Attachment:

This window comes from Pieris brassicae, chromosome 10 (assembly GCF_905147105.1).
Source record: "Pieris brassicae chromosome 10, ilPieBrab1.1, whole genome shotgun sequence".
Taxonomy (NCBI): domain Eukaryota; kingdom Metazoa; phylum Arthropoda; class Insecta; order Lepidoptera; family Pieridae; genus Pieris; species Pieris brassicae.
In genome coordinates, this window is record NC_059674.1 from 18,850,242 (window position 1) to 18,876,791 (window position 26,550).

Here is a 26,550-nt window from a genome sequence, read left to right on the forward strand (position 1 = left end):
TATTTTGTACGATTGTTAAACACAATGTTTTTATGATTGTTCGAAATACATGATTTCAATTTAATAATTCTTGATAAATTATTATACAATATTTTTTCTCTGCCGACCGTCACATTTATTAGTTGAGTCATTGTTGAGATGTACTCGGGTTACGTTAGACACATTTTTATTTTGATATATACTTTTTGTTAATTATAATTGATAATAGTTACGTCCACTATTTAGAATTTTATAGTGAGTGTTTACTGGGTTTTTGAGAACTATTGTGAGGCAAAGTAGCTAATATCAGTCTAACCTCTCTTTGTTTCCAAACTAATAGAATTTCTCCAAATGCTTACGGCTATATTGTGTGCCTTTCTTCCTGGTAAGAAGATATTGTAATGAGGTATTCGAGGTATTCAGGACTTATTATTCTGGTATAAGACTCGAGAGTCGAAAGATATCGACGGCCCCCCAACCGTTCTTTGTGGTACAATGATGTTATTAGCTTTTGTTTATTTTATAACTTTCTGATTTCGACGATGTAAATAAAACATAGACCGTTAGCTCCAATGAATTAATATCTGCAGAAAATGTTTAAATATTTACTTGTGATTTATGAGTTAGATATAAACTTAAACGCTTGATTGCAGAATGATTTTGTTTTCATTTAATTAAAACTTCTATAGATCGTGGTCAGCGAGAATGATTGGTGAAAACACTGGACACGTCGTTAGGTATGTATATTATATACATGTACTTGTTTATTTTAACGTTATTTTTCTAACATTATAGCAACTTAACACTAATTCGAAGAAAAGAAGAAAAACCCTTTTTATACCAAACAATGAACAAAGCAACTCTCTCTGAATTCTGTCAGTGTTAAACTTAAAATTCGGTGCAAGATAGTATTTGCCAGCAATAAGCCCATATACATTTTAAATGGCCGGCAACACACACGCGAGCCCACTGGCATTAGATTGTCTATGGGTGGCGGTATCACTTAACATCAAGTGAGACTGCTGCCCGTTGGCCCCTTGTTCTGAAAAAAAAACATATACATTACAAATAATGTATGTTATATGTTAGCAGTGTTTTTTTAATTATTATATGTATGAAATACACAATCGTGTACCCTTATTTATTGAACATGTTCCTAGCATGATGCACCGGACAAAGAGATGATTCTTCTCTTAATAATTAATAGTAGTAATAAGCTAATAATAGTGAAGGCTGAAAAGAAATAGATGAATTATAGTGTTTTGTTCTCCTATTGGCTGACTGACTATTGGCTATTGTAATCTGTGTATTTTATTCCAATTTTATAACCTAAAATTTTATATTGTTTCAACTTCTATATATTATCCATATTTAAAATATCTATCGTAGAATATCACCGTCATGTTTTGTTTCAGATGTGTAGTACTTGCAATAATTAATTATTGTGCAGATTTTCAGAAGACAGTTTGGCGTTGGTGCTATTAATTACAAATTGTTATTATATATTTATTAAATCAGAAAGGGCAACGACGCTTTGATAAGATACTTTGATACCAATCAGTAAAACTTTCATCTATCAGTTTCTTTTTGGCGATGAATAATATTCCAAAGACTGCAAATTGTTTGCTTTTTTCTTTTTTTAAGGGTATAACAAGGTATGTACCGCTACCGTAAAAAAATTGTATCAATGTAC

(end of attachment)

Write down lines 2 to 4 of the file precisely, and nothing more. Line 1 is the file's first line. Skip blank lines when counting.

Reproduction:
Source record: "Pieris brassicae chromosome 10, ilPieBrab1.1, whole genome shotgun sequence".
Taxonomy (NCBI): domain Eukaryota; kingdom Metazoa; phylum Arthropoda; class Insecta; order Lepidoptera; family Pieridae; genus Pieris; species Pieris brassicae.
In genome coordinates, this window is record NC_059674.1 from 18,850,242 (window position 1) to 18,876,791 (window position 26,550).